A dead star is spinning so rapidly, it officially has the fastest known spin rate of any star of its kind.

It's a white dwarf star, named LAMOST J024048.51+195226.9 (J0240+1952 for short) and located 2,015 light-years away, and it has an insane rotation rate of just 25 seconds. That pips the previous record holder by a significant margin – CTCV J2056-3014, with a spin rate of 29 seconds.

It also bears a close similarity to another fast white dwarf, AE Aquarii, which has a spin rate of 33 seconds.

Both J0240+1952 and AE Aquarii are extremely special. They're the only two stars we've ever found belonging to a class of white dwarfs known as propeller stars.

Each star has a main sequence (hydrogen-fusing) binary companion, from which they are gravitationally stripping plasma. That plasma then gets flung out into space by the white dwarf's magnetic field, like a stream of water directed at a propeller.

For J0240+1952, so extreme is its tantrum that the plasma is getting flung out at speeds up to 3,000 kilometers (1,864 miles) per second.

"J0240+1952 will have completed several rotations in the short amount of time that people take to read about it, it is really incredible," says astrophysicist Ingrid Pelisoli of the University of Warwick in the UK.

"The rotation is so fast that the white dwarf must have an above average mass just to stay together and not be torn apart. It is pulling material from its companion star due to its gravitational effect, but as that gets closer to the white dwarf the magnetic field starts to dominate. This type of gas is highly conducting and picks up a lot of speed from this process, which propels it away from the star and out into space."

A white dwarf star is what happens to a star like the Sun when it runs out of elements it is able to fuse in its core. It ejects its outer material into space, and the core collapses into an ultra-dense object that shines incredibly brightly with residual heat.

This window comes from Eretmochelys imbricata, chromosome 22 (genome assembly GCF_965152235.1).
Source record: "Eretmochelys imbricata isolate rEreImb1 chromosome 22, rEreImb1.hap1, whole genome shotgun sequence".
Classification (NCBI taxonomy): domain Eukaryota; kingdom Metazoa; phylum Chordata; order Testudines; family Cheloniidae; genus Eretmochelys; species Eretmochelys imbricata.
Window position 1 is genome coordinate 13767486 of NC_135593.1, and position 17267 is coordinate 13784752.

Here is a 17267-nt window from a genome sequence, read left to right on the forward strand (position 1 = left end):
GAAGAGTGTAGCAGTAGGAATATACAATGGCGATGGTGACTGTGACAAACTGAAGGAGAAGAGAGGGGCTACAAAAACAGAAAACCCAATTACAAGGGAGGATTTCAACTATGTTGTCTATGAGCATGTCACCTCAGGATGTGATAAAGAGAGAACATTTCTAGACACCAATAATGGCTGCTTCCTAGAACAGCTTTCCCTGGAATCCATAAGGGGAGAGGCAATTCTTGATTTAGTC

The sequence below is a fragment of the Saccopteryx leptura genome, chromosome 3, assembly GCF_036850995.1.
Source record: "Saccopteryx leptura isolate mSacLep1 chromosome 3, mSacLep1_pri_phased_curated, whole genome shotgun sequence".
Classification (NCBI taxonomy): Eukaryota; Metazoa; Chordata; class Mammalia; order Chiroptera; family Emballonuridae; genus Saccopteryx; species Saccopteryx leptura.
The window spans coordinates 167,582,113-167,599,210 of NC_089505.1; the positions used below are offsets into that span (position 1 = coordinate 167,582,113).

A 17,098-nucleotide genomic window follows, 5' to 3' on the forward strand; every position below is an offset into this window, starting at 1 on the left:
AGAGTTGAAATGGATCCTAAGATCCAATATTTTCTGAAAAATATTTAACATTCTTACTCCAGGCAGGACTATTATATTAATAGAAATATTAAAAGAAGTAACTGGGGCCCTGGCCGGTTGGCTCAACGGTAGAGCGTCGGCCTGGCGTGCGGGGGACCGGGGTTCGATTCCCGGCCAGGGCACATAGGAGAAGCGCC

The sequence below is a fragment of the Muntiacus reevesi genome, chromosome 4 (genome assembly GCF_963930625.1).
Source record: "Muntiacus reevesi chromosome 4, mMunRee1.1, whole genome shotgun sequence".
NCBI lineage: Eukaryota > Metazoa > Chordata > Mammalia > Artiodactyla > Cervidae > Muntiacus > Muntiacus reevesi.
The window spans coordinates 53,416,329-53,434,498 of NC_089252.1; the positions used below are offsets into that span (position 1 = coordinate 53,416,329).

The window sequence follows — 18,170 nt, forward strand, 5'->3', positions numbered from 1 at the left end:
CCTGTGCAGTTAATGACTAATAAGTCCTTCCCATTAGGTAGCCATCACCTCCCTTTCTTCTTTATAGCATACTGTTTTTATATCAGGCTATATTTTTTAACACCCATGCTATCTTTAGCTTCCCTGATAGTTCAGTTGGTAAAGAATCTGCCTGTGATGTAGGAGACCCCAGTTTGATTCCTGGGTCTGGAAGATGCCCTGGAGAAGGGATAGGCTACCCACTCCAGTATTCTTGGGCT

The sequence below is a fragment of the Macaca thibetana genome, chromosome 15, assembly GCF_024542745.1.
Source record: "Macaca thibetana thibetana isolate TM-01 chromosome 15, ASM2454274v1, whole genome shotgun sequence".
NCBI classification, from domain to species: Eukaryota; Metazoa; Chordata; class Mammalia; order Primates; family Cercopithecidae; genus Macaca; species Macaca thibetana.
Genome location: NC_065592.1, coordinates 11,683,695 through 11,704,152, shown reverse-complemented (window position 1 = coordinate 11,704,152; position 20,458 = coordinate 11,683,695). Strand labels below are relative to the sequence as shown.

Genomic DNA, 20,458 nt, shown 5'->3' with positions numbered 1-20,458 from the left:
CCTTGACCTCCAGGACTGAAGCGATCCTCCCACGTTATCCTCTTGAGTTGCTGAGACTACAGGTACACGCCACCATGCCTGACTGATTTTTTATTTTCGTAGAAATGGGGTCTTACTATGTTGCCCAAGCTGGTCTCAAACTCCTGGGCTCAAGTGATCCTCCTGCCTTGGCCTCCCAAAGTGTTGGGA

These 'dead' stars are physically very small, around the size of Earth, but with masses up to around 1.4 times that of the Sun.

White dwarf stars often have binary companions in a close orbit – so close that they siphon, or accrete, material off the companion star, periodically erupting as the accreted material triggers runaway hydrogen fusion in the white dwarf's atmosphere, resulting in variations of its brightness.

These are known as cataclysmic variable stars. Eventually, the white dwarf may accrete so much mass that it becomes unstable and explodes in a spectacular Type Ia supernova.

J0240+1952 is a cataclysmic variable, and in the past it slurped up enough material from its red dwarf companion to give it a hefty rotation speed boost. But then, somehow, the white dwarf developed a magnetic field (astronomers think that the increased rotation rate of an accreting white dwarf might generate an internal dynamo, but we're still not sure).

This magnetic field acts as a barrier that repels the incoming plasma, flinging most out into space. A small amount does, however, still fall onto the white dwarf, where it flows towards the magnetic poles, causing a bright glow that allows astronomers to measure the star's rotation rate.

AE Aquarii's spin is slowing down at an unusually high rate, and the researchers want to see if the two systems exhibit the same behavior. If so, that will tell us a bit more about these rare and fascinating systems.

"It's only the second time that we have found one of these magnetic propeller systems, so we now know it's not a unique occurrence. It establishes that the magnetic propeller mechanism is a generic property that operates in these binaries, if the circumstances are right," says astrophysicist Tom Marsh from the University of Warwick.

"The second discovery is almost as important as the first as you develop a model for the first and with the second you can test it to see if that model works. This latest discovery has shown that the model works really well, it predicted that the star had to be spinning fast, and indeed it does."

The research has been published in the Monthly Notices of the Royal Astronomical Society: Letters.